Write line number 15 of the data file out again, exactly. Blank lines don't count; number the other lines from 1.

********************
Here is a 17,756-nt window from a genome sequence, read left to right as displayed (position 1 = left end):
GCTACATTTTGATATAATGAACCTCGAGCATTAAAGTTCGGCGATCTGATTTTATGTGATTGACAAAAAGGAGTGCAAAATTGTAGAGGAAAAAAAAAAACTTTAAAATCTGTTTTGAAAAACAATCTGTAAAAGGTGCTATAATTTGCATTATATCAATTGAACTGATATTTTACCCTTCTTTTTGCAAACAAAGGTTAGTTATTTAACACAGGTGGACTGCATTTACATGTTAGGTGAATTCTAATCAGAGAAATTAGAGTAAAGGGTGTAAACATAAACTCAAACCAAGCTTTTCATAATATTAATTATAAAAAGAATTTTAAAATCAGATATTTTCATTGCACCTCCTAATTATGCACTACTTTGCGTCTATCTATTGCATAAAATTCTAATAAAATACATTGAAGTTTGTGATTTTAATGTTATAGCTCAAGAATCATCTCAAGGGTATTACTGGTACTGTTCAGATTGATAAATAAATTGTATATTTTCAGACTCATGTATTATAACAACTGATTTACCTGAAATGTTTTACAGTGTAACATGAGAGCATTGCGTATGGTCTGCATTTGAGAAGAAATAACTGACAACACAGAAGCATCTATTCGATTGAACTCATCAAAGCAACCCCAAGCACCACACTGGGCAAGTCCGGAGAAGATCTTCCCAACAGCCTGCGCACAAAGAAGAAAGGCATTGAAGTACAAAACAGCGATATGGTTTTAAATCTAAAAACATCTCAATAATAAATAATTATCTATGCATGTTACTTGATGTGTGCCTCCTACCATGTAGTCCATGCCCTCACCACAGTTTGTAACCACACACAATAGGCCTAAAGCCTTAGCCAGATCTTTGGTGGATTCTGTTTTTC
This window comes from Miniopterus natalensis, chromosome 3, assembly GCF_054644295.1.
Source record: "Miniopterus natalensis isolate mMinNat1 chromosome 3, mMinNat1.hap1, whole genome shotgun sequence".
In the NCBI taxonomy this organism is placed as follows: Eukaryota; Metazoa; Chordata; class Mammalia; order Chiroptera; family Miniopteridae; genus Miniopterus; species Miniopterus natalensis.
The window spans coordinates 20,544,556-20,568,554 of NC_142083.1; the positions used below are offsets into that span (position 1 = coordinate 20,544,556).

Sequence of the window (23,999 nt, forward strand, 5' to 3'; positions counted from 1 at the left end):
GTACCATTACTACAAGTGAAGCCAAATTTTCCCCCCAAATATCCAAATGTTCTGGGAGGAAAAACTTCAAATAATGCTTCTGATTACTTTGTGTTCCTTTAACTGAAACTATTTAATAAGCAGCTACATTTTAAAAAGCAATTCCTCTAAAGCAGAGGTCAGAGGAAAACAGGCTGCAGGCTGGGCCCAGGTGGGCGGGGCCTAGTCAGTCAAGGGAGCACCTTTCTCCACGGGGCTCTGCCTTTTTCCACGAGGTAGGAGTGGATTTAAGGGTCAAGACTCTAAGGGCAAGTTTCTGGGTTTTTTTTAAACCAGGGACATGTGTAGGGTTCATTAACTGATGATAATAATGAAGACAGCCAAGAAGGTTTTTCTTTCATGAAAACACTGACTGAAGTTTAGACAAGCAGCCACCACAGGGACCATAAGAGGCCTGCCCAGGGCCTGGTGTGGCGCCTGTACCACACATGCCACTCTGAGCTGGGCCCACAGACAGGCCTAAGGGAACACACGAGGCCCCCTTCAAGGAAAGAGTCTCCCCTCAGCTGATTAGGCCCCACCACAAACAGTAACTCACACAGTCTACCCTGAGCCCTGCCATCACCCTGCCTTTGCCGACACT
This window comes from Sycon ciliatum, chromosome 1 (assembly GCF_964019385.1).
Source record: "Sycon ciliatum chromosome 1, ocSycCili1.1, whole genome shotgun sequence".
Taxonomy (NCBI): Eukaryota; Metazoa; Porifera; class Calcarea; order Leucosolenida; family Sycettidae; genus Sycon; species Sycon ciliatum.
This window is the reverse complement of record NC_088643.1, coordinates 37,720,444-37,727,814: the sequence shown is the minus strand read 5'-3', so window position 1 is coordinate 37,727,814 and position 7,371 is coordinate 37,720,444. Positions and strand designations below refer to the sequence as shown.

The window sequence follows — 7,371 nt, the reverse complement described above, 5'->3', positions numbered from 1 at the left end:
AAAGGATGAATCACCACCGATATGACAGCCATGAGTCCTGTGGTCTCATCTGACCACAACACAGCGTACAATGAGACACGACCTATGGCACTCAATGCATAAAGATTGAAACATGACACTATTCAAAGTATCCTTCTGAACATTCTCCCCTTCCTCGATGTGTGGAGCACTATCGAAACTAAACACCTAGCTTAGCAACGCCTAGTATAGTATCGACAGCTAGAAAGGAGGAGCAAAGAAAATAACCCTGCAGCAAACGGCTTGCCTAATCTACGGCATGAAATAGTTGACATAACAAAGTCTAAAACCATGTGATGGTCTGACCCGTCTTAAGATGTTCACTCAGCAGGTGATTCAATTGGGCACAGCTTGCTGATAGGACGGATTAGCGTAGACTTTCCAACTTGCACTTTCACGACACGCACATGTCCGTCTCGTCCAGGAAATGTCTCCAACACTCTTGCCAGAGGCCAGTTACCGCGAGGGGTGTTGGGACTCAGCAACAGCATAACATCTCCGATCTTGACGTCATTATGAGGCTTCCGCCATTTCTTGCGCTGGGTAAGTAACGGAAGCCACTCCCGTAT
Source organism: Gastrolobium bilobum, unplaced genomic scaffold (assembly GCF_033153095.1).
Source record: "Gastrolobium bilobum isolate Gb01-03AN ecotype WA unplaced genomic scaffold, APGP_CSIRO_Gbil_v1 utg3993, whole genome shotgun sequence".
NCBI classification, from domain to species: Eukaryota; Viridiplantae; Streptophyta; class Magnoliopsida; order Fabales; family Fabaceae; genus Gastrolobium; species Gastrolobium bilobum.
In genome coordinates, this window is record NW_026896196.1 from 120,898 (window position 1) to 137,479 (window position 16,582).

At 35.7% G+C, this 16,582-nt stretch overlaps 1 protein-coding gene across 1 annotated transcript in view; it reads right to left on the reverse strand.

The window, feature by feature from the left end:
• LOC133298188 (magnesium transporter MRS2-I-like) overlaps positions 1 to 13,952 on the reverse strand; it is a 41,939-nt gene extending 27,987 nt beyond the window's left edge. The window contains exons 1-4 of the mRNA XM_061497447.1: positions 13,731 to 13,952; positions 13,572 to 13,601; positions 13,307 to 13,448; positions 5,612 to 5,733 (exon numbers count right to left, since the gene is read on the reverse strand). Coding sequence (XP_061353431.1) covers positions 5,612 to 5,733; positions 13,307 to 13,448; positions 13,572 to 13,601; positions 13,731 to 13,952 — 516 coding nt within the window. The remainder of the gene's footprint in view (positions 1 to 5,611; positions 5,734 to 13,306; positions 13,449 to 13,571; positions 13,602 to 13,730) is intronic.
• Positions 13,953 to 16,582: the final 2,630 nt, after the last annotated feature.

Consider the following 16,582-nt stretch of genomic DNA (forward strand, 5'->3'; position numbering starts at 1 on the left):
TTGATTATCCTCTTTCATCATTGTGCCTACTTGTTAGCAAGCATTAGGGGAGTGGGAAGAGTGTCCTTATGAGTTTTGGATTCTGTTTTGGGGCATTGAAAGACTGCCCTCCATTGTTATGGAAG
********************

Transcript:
Source organism: Gastrolobium bilobum, unplaced genomic scaffold (assembly GCF_033153095.1).